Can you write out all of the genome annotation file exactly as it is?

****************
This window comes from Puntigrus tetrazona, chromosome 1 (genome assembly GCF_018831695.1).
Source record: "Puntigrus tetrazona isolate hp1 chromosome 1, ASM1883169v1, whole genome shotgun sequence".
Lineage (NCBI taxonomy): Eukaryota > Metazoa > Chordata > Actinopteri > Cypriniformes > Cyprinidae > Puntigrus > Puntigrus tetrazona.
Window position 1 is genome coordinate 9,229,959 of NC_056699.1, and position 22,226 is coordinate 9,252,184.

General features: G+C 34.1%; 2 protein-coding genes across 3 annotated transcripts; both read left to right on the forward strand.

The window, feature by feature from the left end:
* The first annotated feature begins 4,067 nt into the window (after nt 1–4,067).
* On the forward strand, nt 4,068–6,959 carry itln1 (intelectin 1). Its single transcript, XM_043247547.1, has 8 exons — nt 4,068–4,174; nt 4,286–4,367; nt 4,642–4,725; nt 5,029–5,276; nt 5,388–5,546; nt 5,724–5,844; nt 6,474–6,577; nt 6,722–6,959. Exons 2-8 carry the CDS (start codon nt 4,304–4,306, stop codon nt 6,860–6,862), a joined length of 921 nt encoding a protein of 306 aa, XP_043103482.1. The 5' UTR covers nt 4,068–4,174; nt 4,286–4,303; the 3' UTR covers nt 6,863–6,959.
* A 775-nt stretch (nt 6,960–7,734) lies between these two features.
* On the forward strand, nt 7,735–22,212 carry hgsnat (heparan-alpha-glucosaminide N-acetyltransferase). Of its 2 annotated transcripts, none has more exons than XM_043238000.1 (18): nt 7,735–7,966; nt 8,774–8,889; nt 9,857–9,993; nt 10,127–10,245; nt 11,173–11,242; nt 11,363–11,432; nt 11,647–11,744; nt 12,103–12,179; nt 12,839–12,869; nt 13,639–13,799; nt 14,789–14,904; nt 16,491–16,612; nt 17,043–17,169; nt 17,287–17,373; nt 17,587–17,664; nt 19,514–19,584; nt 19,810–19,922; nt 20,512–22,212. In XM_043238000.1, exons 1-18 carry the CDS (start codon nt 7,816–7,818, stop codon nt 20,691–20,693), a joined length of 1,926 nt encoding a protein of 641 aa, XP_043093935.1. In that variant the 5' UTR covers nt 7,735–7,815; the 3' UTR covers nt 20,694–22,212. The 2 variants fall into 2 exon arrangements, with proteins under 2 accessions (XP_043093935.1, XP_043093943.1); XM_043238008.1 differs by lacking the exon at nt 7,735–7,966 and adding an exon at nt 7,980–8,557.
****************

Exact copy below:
This window comes from Puntigrus tetrazona, chromosome 1 (genome assembly GCF_018831695.1).
Source record: "Puntigrus tetrazona isolate hp1 chromosome 1, ASM1883169v1, whole genome shotgun sequence".
Lineage (NCBI taxonomy): Eukaryota > Metazoa > Chordata > Actinopteri > Cypriniformes > Cyprinidae > Puntigrus > Puntigrus tetrazona.
Window position 1 is genome coordinate 9,229,959 of NC_056699.1, and position 22,226 is coordinate 9,252,184.

General features: G+C 34.1%; 2 protein-coding genes across 3 annotated transcripts; both read left to right on the forward strand.

The window, feature by feature from the left end:
* The first annotated feature begins 4,067 nt into the window (after nt 1–4,067).
* On the forward strand, nt 4,068–6,959 carry itln1 (intelectin 1). Its single transcript, XM_043247547.1, has 8 exons — nt 4,068–4,174; nt 4,286–4,367; nt 4,642–4,725; nt 5,029–5,276; nt 5,388–5,546; nt 5,724–5,844; nt 6,474–6,577; nt 6,722–6,959. Exons 2-8 carry the CDS (start codon nt 4,304–4,306, stop codon nt 6,860–6,862), a joined length of 921 nt encoding a protein of 306 aa, XP_043103482.1. The 5' UTR covers nt 4,068–4,174; nt 4,286–4,303; the 3' UTR covers nt 6,863–6,959.
* A 775-nt stretch (nt 6,960–7,734) lies between these two features.
* On the forward strand, nt 7,735–22,212 carry hgsnat (heparan-alpha-glucosaminide N-acetyltransferase). Of its 2 annotated transcripts, none has more exons than XM_043238000.1 (18): nt 7,735–7,966; nt 8,774–8,889; nt 9,857–9,993; nt 10,127–10,245; nt 11,173–11,242; nt 11,363–11,432; nt 11,647–11,744; nt 12,103–12,179; nt 12,839–12,869; nt 13,639–13,799; nt 14,789–14,904; nt 16,491–16,612; nt 17,043–17,169; nt 17,287–17,373; nt 17,587–17,664; nt 19,514–19,584; nt 19,810–19,922; nt 20,512–22,212. In XM_043238000.1, exons 1-18 carry the CDS (start codon nt 7,816–7,818, stop codon nt 20,691–20,693), a joined length of 1,926 nt encoding a protein of 641 aa, XP_043093935.1. In that variant the 5' UTR covers nt 7,735–7,815; the 3' UTR covers nt 20,694–22,212. The 2 variants fall into 2 exon arrangements, with proteins under 2 accessions (XP_043093935.1, XP_043093943.1); XM_043238008.1 differs by lacking the exon at nt 7,735–7,966 and adding an exon at nt 7,980–8,557.